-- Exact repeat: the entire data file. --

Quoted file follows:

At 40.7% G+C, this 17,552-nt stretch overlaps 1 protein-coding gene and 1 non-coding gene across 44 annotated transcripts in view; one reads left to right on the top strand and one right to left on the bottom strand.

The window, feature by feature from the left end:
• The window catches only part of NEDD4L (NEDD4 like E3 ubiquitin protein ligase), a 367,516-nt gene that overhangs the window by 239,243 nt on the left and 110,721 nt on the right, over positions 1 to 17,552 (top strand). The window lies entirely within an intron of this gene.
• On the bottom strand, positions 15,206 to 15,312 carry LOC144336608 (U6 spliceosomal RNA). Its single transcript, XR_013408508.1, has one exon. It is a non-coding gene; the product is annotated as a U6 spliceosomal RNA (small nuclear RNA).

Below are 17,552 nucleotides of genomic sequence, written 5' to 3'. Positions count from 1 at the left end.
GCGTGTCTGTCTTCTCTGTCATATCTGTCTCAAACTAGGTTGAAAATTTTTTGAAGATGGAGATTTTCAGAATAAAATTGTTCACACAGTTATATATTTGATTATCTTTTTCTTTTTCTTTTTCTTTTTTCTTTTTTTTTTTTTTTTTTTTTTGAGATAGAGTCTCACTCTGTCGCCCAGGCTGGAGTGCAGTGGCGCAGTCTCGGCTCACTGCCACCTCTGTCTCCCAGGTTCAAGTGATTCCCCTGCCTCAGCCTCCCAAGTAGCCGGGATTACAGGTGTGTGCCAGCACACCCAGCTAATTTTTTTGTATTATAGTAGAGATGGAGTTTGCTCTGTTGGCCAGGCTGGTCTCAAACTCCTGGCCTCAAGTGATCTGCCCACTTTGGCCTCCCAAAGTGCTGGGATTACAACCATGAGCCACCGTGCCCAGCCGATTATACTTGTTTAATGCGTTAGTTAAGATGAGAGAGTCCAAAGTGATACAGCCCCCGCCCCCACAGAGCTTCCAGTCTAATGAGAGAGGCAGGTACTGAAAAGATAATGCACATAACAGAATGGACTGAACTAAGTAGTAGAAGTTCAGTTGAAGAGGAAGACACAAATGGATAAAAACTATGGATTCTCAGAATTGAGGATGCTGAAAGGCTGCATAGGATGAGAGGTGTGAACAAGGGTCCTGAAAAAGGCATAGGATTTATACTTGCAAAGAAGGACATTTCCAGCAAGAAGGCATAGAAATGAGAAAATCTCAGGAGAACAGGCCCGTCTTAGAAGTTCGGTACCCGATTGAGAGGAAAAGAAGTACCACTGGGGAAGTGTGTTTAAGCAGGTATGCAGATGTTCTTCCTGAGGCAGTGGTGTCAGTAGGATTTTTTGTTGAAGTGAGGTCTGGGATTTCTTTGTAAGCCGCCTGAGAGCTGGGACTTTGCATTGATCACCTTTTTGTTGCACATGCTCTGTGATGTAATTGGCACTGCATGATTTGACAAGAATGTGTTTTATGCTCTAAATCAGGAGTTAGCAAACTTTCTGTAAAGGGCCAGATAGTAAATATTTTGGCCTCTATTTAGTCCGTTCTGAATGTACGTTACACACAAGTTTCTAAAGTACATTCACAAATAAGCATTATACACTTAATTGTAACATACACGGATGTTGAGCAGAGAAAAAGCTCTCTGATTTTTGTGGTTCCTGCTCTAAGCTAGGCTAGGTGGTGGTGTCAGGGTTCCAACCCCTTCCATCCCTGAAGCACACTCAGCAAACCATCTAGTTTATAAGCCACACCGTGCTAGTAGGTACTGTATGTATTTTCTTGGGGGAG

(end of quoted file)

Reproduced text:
At 40.7% G+C, this 17,552-nt stretch overlaps 1 protein-coding gene and 1 non-coding gene across 44 annotated transcripts in view; one reads left to right on the top strand and one right to left on the bottom strand.

The window, feature by feature from the left end:
• The window catches only part of NEDD4L (NEDD4 like E3 ubiquitin protein ligase), a 367,516-nt gene that overhangs the window by 239,243 nt on the left and 110,721 nt on the right, over positions 1 to 17,552 (top strand). The window lies entirely within an intron of this gene.
• On the bottom strand, positions 15,206 to 15,312 carry LOC144336608 (U6 spliceosomal RNA). Its single transcript, XR_013408508.1, has one exon. It is a non-coding gene; the product is annotated as a U6 spliceosomal RNA (small nuclear RNA).

Below are 17,552 nucleotides of genomic sequence, written 5' to 3'. Positions count from 1 at the left end.
GCGTGTCTGTCTTCTCTGTCATATCTGTCTCAAACTAGGTTGAAAATTTTTTGAAGATGGAGATTTTCAGAATAAAATTGTTCACACAGTTATATATTTGATTATCTTTTTCTTTTTCTTTTTCTTTTTTCTTTTTTTTTTTTTTTTTTTTTTGAGATAGAGTCTCACTCTGTCGCCCAGGCTGGAGTGCAGTGGCGCAGTCTCGGCTCACTGCCACCTCTGTCTCCCAGGTTCAAGTGATTCCCCTGCCTCAGCCTCCCAAGTAGCCGGGATTACAGGTGTGTGCCAGCACACCCAGCTAATTTTTTTGTATTATAGTAGAGATGGAGTTTGCTCTGTTGGCCAGGCTGGTCTCAAACTCCTGGCCTCAAGTGATCTGCCCACTTTGGCCTCCCAAAGTGCTGGGATTACAACCATGAGCCACCGTGCCCAGCCGATTATACTTGTTTAATGCGTTAGTTAAGATGAGAGAGTCCAAAGTGATACAGCCCCCGCCCCCACAGAGCTTCCAGTCTAATGAGAGAGGCAGGTACTGAAAAGATAATGCACATAACAGAATGGACTGAACTAAGTAGTAGAAGTTCAGTTGAAGAGGAAGACACAAATGGATAAAAACTATGGATTCTCAGAATTGAGGATGCTGAAAGGCTGCATAGGATGAGAGGTGTGAACAAGGGTCCTGAAAAAGGCATAGGATTTATACTTGCAAAGAAGGACATTTCCAGCAAGAAGGCATAGAAATGAGAAAATCTCAGGAGAACAGGCCCGTCTTAGAAGTTCGGTACCCGATTGAGAGGAAAAGAAGTACCACTGGGGAAGTGTGTTTAAGCAGGTATGCAGATGTTCTTCCTGAGGCAGTGGTGTCAGTAGGATTTTTTGTTGAAGTGAGGTCTGGGATTTCTTTGTAAGCCGCCTGAGAGCTGGGACTTTGCATTGATCACCTTTTTGTTGCACATGCTCTGTGATGTAATTGGCACTGCATGATTTGACAAGAATGTGTTTTATGCTCTAAATCAGGAGTTAGCAAACTTTCTGTAAAGGGCCAGATAGTAAATATTTTGGCCTCTATTTAGTCCGTTCTGAATGTACGTTACACACAAGTTTCTAAAGTACATTCACAAATAAGCATTATACACTTAATTGTAACATACACGGATGTTGAGCAGAGAAAAAGCTCTCTGATTTTTGTGGTTCCTGCTCTAAGCTAGGCTAGGTGGTGGTGTCAGGGTTCCAACCCCTTCCATCCCTGAAGCACACTCAGCAAACCATCTAGTTTATAAGCCACACCGTGCTAGTAGGTACTGTATGTATTTTCTTGGGGGAG